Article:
Black Rushmore… Who Belongs?
For the past few weeks I’ve been working on a “black Mount Rushmore” painting. This thing has been quite a struggle, but I know I must keep pushing to make it perfect. It’s gone through several changes in tone, coloring and intent. My initial idea was creating an image matching the actual monument with faces other than the ones carved into Black Hills rock. I envisioned this to be sort of like an African American history all- star team.
For this image I chose Frederick Douglas, Martin Luther King, Jr., Malcolm X, and Nelson Mandela. Then I began to consider the principles of design and composition, one of which advises against putting an even number of objects in an composition. This is because an even number of objects will encourage our natural tendency to group things in pairs. In short, I needed a fifth figure for my mountain. I decided to add Barack Obama, even though he’s still living his importance as a historical figure can’t be denied. So what happened to Nelson Mandela? I removed him and added Sister Harriet Tubman to represent the numerous contributions of black women. And besides, I love her courageous spirit and I’m not alone.
To be sure other African American women could have been included in this image. There is Mary McLeod Bethune , founder of Bethune Cookman College, who once said “the true worth a of a race can be measured by the character of its womanhood”. For some reason that quote always stuck with me. If I had a daughter I would have quoted this to her probably thousands of times. There is Harriett Tubman contemporary and famous abolitionist Sojourner Truth. I even considered more obscure names like business woman Madame C.J Walker, civil rights leader Fannie Lou Hamer, Congresswoman Shirley Chisholm, even former black panther Angela Y. Davis. Maybe these figures could be the beginnings of a separate painting featuring African American women only.
My rationale for including the rest of the figures that made the final cut is like many people’s criteria for the baseball or football hall of fame. When you picture this mountain, who are the obvious faces? Who are the figures so huge in stature that they cannot be left off if your monument is going to be legitimate? Well, Martin Luther King Jr. is where any serious person would start. Frederick Douglas, being the very first recognized leader of black America definitely deserves a spot. But who else, Marcus Garvey, W.E.B. DuBois, Booker T. Washington? Nelson Mandela could be considered but since he’s not an African American he should probably be left off. The same could be said of Marcus Garvey.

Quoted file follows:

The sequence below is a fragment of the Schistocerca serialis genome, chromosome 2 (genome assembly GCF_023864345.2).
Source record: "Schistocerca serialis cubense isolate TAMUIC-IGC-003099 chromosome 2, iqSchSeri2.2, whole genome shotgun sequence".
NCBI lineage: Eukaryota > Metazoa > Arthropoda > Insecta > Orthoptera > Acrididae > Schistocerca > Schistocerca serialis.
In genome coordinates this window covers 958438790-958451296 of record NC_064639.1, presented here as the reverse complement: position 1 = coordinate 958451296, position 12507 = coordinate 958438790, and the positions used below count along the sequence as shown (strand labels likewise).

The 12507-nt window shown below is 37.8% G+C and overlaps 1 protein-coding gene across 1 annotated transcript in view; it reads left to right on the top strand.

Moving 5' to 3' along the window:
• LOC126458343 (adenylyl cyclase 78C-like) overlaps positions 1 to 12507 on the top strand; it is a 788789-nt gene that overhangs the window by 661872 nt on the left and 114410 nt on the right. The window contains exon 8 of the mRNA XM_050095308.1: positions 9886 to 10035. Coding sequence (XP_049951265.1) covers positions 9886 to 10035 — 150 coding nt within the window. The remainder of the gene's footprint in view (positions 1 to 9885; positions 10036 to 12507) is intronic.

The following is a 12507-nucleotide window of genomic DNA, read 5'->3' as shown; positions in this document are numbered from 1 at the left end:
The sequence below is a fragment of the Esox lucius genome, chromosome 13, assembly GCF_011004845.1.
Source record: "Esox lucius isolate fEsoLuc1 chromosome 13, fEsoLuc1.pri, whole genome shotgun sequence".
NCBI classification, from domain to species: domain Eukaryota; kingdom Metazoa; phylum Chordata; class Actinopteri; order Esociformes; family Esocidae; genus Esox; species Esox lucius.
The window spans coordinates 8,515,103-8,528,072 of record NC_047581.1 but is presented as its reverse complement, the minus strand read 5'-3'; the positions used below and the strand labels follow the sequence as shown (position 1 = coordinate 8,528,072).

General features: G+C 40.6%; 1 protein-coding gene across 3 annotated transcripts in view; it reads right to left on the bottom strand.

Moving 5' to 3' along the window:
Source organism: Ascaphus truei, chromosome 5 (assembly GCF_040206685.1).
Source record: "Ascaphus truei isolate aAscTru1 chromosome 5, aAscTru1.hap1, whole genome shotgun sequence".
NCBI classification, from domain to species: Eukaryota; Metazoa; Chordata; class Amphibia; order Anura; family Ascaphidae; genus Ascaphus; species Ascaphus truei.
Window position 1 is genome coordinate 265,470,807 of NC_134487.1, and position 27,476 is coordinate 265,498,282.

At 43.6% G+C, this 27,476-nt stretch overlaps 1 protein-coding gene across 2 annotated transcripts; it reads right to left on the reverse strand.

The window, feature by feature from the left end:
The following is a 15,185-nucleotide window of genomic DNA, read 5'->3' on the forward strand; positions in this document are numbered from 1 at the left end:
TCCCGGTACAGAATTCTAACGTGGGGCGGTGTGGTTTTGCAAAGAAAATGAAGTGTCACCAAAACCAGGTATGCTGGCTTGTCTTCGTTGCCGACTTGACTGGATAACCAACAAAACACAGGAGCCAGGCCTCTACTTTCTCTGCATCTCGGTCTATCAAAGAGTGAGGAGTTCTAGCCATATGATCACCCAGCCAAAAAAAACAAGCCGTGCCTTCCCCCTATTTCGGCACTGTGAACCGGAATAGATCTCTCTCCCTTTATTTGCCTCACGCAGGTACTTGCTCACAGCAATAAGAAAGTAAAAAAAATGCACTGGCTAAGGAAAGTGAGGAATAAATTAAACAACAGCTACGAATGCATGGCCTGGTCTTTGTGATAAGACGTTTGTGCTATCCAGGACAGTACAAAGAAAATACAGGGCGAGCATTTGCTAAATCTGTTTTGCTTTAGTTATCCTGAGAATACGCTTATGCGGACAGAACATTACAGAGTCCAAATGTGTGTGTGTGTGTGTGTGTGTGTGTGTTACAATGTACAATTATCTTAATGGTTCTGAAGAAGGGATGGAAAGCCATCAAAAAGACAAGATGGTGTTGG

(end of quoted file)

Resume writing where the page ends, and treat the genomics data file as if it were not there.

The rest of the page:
From this point I honestly tried to assess my true feelings about these giants of black history. After all, I couldn’t include all of them even if I wanted to. These five figures Harriet Tubman, Frederick Douglass, Martin Luther king Jr. Malcolm X and Barack Obama are primarily important in our history and represent different historical eras and schools of political thought.
So how did each figure earn their place in history? Ms. Tubman was unique in her unrivaled bravery in rescuing slaves from captivity, and was greatly admired by escaped slave Frederick Douglass. Of course Douglass was one of the earliest and most eloquent voices for black people in America. His rise from runaway slave to important adviser to President Lincoln and key advocate for abolition of slavery can never be matched, he simply has be included. Martin Luther King Jr. is more than just a the man we celebrate with a national holiday every 2nd Monday in January. He is one of the most important leaders in American history. Malcolm X is included for one simple reason. In all of the talk and controversy surrounding this fiery leader, no one has ever doubted his love and loyalty to black people everywhere. This part of Malcolm’s legacy is consistently underrated but helps to explain why his stature among African Americans is on par with that of Martin Luther King.
Many people have questioned the greatness of President Barack Obama, including myself. I can only say his administration has proven to be only slightly more liberal that that of George W. Bush. This man is a born centrist, and would probably have fared better in a more “reasonable” Tea Party free political climate . His greatest achievement, passing health care reform, may also prove to be one of his greatest failures. By adopting and pushing for Republican ideas such as the “individual mandate” and setting up state-run private health insurance exchanges he missed an opportunity to leave a legacy of “real” healthcare reform with a public option or single payer type system. Obama bet against his own political heritage as a Democrat in an effort to gain Republican support which sadly, never materialized.
This wasn’t the only time Obama chose political expediency over sound “liberal” policy; the stimulus was way too small, he should have sent all troops home from mid east wars sooner, he should have fought harder against spending cuts and deficit reduction, he should have urged his attorney general to get rid of mandatory minimums and end the war on drugs on day one.
But I realize African Americans still revere Barack and want him to be successful, almost no matter what polices he chooses to pursue. His statute and importance as the first black president is enough to get President Obama included in any discussion of great black Americans, whether he deserves it or not. There’s no way of getting around it, when it comes to black Rushmore Obama has to be on it.
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